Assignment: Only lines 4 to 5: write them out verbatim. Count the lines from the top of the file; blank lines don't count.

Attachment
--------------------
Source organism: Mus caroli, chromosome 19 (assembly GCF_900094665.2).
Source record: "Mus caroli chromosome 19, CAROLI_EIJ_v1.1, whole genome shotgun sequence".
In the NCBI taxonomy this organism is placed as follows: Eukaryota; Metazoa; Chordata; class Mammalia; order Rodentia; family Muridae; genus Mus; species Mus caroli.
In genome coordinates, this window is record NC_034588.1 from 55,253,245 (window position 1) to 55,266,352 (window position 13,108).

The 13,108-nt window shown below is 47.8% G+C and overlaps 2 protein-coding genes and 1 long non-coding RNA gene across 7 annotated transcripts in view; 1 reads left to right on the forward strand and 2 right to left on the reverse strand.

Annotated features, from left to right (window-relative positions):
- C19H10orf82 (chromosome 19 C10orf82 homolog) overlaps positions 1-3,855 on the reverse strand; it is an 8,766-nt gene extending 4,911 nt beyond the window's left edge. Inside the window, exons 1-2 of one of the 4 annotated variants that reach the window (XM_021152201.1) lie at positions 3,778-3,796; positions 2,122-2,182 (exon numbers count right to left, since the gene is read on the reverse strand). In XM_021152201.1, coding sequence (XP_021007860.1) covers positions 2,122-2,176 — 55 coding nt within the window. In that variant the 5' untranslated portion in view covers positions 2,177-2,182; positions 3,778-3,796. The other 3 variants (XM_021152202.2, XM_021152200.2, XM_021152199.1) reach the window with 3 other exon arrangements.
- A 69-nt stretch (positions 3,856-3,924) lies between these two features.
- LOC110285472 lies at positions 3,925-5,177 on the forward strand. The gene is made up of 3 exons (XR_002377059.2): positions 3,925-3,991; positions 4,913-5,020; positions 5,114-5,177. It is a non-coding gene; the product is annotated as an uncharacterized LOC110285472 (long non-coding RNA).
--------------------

In genome coordinates, this window is record NC_034588.1 from 55,253,245 (window position 1) to 55,266,352 (window position 13,108).

The 13,108-nt window shown below is 47.8% G+C and overlaps 2 protein-coding genes and 1 long non-coding RNA gene across 7 annotated transcripts in view; 1 reads left to right on the forward strand and 2 right to left on the reverse strand.